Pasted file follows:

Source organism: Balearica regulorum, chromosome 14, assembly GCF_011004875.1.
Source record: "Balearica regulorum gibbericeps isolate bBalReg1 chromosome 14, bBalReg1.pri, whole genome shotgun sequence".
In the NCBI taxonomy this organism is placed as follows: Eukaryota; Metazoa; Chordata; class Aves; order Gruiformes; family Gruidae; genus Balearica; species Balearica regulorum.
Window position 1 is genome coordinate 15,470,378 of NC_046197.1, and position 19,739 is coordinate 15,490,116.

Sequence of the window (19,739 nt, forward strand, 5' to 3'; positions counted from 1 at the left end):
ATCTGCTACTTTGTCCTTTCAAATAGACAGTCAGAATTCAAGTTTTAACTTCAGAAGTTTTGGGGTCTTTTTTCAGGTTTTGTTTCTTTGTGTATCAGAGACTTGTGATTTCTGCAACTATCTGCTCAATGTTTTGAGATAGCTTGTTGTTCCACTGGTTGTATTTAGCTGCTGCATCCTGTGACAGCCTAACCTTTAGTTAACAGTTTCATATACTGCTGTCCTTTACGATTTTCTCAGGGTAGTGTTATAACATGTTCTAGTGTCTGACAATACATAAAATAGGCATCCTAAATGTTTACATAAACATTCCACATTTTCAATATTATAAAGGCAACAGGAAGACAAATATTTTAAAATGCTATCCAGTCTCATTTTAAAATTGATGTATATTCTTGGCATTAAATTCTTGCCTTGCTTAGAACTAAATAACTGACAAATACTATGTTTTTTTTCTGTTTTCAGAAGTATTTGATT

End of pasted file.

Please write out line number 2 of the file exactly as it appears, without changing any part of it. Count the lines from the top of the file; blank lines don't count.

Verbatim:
Source record: "Balearica regulorum gibbericeps isolate bBalReg1 chromosome 14, bBalReg1.pri, whole genome shotgun sequence".